You should have seen the paper the morning after Wade Phillips was fired. You needed the physical paper – the on-line version simply did not have the over-all impact of the two page spread with the charts and graphics and analysis, all in one big overwhelming visual. Seriously, the News covers few stories with the detail and creativity that they demonstrate in their coverage of the Dallas Cowboys.
Anyway, Jason Garrett is the new (interim) coach, and we think he may have pulled off the miracle of the decade last night in beating the New York Giants yesterday. But there was this item on the Cowboys blog by Todd Archer (on the News web site) that just really rubbed me the wrong way. Jason Garrett comes in providing clear directions, with leadership that is clearly desperately needed. But leaders have to be followed. And this one guy – well, if this account is true, he’s just a jerk! Here’s the account:
Jason Garrett made it clear that players were required to wear sport coats, ties, slacks and dress shoes for road trips. After all, today’s game against the New York Giants is a business trip.
Hanging around the Jersey City Westin on Saturday night when the team arrived, I noticed Marion Barber was in a sport coat and jeans without a tie. Everybody else I saw – and it was not everybody – met Garrett’s requirement.
Is it a big deal? Not really but there is a level of disrespect being shown by not following the dress code in the first week. And it gives Garrett the chance to send a message, whether he does it publicly or not. Players will know what happens.
What makes it worse, to me, is that Barber is a team captain and he chose not to follow Garrett’s rules. What kind of message does that send to the team as a captain?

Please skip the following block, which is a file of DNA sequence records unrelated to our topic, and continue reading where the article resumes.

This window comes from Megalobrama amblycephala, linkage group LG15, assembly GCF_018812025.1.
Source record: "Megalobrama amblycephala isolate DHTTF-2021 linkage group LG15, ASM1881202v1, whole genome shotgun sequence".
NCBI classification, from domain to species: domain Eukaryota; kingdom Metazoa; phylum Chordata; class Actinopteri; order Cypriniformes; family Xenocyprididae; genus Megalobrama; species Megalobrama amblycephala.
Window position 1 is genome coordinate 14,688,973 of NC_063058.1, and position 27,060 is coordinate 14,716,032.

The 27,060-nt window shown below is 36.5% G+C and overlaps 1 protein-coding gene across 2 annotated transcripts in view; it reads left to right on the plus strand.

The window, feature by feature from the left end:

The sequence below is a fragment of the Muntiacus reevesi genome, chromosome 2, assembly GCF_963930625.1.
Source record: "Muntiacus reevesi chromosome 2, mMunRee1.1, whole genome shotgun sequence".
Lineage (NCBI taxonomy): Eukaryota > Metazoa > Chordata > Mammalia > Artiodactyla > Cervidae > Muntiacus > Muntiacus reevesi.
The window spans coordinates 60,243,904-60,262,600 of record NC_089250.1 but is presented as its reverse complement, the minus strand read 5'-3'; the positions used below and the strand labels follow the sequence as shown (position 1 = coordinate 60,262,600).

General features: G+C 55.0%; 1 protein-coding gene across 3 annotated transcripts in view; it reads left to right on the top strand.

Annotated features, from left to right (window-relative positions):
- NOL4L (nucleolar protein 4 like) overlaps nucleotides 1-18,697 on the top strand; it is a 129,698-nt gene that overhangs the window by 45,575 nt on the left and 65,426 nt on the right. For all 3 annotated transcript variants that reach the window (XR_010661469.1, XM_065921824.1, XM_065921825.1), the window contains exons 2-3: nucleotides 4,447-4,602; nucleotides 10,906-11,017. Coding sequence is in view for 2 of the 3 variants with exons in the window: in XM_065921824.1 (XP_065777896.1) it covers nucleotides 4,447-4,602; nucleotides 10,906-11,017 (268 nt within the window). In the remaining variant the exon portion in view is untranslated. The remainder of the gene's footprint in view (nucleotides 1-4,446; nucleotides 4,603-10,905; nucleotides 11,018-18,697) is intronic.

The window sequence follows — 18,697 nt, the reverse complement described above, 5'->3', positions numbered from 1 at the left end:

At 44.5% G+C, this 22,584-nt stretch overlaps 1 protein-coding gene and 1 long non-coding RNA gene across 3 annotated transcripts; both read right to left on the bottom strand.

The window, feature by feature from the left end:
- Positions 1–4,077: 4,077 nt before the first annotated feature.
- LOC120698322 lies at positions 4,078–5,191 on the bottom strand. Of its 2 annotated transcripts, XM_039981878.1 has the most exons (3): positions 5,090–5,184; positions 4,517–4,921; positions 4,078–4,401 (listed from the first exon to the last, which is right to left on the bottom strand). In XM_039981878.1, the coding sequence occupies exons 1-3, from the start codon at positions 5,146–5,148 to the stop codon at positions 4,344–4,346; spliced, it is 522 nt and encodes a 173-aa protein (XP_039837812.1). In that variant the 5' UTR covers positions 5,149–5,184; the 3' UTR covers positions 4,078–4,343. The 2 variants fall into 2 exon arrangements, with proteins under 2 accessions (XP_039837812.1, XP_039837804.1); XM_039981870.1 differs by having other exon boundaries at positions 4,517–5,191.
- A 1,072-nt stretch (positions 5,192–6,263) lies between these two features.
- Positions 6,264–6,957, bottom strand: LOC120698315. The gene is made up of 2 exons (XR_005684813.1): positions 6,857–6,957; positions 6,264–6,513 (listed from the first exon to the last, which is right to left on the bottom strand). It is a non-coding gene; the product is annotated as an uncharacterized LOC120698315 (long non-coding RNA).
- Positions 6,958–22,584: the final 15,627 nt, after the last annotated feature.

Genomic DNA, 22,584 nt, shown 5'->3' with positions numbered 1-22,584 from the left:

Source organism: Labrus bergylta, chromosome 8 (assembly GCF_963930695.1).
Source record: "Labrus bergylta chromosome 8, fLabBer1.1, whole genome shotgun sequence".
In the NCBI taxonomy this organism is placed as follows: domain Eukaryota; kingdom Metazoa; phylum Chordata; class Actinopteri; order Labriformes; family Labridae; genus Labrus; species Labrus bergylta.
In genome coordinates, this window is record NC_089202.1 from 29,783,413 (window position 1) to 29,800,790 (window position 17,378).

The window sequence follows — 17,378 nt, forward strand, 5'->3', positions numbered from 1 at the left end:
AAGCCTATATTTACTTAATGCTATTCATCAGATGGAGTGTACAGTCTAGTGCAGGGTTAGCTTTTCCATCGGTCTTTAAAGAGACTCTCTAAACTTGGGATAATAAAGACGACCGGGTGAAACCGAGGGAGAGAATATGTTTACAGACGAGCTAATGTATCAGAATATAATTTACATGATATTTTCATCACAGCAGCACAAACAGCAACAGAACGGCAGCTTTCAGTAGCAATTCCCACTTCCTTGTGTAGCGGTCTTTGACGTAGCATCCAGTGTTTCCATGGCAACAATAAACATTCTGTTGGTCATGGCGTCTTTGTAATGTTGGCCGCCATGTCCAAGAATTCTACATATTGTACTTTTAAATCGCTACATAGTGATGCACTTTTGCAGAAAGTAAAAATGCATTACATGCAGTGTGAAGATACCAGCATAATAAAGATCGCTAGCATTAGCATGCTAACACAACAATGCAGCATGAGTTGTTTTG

We’ll see the post-game attire. Players are required to return home in suits too. That was not the case under Wade Phillips.
We now have over 2100 blog posts on our blog. How to keep up?
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So here’s the situation. You’re the shift foreman for 32 other men. They are descending into chaotic hopelessness. Fist fights are breaking out. Resources are nearly exhausted. All you can really do is wait – hope – and panic. Or…you can take the lead. What do you do?
If you want to survive, you take the lead. And that is exactly what Luis Urzúa, the 54 year old shift foreman did with his crew of 32 men over 2,000 feet underground.
He divided the men into three groups. He gave them “specific/tangible” tasks to perform. He evenly and fairly divided out their incredibly sparse resources. And, he waited until they all made the surface before he left the mine. And when he was greeted by President Sebastián Piñera, the President told him: “Mr. Urzúa, your shift is over.”
It’s simple: Luis Urzúa is the leader of the decade.
This post has two parts: the story of Urzúa, and the insight of Robert (Bob) Sutton, author of Good Boss, Bad Boss: How to Be the Best…and Learn from the Worst. (Bob Morris reviewed this book on our blog here). Here’s the last paragraph of Bob’s review: